But Parsons, who was a competitive swimmer in his school days, has been no stranger to longer hauls in his career.

Studying business economics for three years in Durham, northern England, at the end of his second year Parsons was looking to start earning his keep.

“I didn’t even make a choice to go into oil and gas, I just landed a job,” he says.

“I thought — who pays the most for a summer job? And Shell did. So I took a summer placement with them. After that, they ­offered me a job to start at the end of my third year.”

Attractive option He went into the Anglo-Dutch supermajor’s international finance scheme at its London headquarters, spending the first two years doing his accountancy exams.

While working as a management accountant in Shell’s then trading division, Stassco, a far more attractive option soon opened up.

“They said, ‘Why don’t you go to Brazil?’ I didn’t speak any Portuguese, but I had three and a half years in Rio, which I loved.”

Parsons became finance director of a small liquid petroleum gas marketing company that Shell had just acquired.

“We were selling gas B2B all across Brazil, including up in the rainforest, and I really fell in love with the commercial part of the job.”

From there, he moved to Santo Domingo in the Dominican Republic, staying in the LPG trade to run the Americas cluster business unit, before heading to Copenhagen to work on the Scandinavian market. Then Shell’s upstream d
JoeCreed
Posts: 6,437
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Opinion:No Opinion
Price:15.875
b33661
Fri 23:24
Any chance of the rest.....?
JoeCreed
Posts: 6,437
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Opinion:No Opinion
Price:15.875
b33661
Fri 23:21
Many thanks, Joe.
b33661
Posts: 494
Off Topic
Opinion:No Opinion
Price:15.875
RE: Interview
Fri 23:16
JoeCreed the interview...

Ex-Shell man Parsons handed UK junior’s top job just eight months after joining
James Parsons is obviously a man born to run. When the Sound Energy chief executive — who clocks up 10 kilo­metres three times a week — joined the UK junior in 2012, he never expected to end up actually running the company.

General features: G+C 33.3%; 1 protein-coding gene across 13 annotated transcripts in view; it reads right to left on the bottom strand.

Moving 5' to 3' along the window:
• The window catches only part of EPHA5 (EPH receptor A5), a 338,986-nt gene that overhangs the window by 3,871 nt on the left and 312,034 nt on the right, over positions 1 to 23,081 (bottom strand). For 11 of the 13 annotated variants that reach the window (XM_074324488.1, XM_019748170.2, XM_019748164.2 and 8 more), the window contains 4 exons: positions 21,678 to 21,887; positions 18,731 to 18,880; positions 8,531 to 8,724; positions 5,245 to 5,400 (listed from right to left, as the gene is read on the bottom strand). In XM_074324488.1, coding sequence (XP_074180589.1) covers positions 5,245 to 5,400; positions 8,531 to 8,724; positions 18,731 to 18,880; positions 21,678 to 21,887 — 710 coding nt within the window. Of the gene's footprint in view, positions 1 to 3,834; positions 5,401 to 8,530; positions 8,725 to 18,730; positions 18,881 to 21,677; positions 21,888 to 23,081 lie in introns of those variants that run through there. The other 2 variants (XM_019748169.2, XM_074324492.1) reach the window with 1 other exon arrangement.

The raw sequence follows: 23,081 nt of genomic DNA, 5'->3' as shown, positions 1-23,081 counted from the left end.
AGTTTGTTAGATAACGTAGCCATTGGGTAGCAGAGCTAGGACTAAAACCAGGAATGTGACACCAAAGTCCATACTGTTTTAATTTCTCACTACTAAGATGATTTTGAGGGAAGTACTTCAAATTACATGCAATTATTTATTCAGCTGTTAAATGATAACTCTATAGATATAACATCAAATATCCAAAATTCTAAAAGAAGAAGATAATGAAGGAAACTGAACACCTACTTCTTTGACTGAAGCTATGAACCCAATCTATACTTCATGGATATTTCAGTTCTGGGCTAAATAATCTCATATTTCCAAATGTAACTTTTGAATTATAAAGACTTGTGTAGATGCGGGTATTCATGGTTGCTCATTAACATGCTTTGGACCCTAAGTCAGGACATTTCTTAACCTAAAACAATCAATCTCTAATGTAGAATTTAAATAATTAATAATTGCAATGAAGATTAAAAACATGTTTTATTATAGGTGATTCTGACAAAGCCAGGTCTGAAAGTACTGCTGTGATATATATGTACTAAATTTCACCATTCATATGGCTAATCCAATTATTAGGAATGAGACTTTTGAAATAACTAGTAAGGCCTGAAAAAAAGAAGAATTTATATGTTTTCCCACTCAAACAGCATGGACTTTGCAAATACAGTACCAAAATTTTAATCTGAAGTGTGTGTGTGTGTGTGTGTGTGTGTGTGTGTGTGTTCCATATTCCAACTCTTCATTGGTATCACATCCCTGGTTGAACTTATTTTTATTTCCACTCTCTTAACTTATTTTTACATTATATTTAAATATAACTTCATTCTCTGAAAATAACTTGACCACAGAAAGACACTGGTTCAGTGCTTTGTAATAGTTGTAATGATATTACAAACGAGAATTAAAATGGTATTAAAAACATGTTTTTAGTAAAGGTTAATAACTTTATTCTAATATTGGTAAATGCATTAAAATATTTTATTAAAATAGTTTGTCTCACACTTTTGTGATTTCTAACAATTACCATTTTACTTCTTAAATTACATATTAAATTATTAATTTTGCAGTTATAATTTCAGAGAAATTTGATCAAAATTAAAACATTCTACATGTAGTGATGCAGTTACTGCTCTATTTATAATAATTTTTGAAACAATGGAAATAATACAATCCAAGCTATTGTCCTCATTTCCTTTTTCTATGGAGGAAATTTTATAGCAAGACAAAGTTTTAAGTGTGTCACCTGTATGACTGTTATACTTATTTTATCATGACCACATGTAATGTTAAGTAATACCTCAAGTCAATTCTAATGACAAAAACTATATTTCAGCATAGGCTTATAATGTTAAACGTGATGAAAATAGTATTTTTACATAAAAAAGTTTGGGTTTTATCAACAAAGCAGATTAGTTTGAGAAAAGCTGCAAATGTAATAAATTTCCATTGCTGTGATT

The former Shell executive initially signed up for the chief financial officer role at the then Indonesia-focused explorer, only to be handed the top job just eight months down the line after the founding chairman and chief executive was shown the door.

Not that the 43-year-old Englishman is complaining, as he has loved every minute of the job that has seen the London-listed player change its focus to the Mediterranean, with assets in Italy and Morocco — and with a third operating country on the horizon.

Apart from his weekly running feats, the married father-of-three spends much of his time on the road, making frequent trips to either Rabat or Milan, with the company’s Italian office next door to local major Eni.

The current trio of prime assets are the Badile permit in the Piedmont Lombard basin, where it has just received final drilling permission, the Sidi Moktar permit in the Essaouira basin in central Morocco and the Tendrara permit in Figuig province near Morocco’s border with Algeria.

But Parsons, who was a competitive swimmer in his school days, has been no stranger to longer hauls in his career.

Studying business economics for three years in Durham, northern England, at the end of his second year Parsons was looking to start earning his keep.

“I didn’t even make a choice to go into oil and gas, I just landed a job,” he says.

“I thought — who pays the most for a summer job? And Shell did. So I took a summer placement with them. After that, they ­offered me a job to start at the end of my third year.”

Attractive option He went into the Anglo-Dutch supermajor’s international finance scheme at its London headquarters, spending the first two years doing his accountancy exams.

While working as a management accountant in Shell’s then trading division, Stassco, a far more attractive option soon opened up.

“They said, ‘Why don’t you go to Brazil?’ I didn’t speak any Portuguese, but I had three and a half years in Rio, which I loved.”

Parsons became finance director of a small liquid petroleum gas marketing company that Shell had just acquired.

“We were selling gas B2B all across Brazil, including up in the rainforest, and I really fell in love with the commercial part of the job.”

From there, he moved to Santo Domingo in the Dominican Republic, staying in the LPG trade to run the Americas cluster business unit, before heading to Copenhagen to work on the Scandinavian market. Then Shell’s upstream department came calling. “I w
soundboy
Posts: 1,028
Off Topic
Opinion:No Opinion
Price:15.875
Goodbye
Fri 22:43
To all my good friends here.I'm going back to the other board.sad to say the bullies have .I wish the likes of crudeoil. .joecreed. .thelargerkhan.
Ducatsi2.
Pne79.

Crude hope. .luckynan2. .boom boom.

Sorry if missed anyone out.good luck and god bless.the bullies OPPORTUNITY and AUDIBLE ENERGY
have broken my heart
Cannot bear to be. here whist they are here maybe just maybe I might catch them at one of the sou meeting.that will make my day.
JoeCreed
Posts: 6,437
Off Topic
Opinion:No Opinion
Price:15.875
Interview
Fri 22:25
Did JP actually mention Poland and Egypt?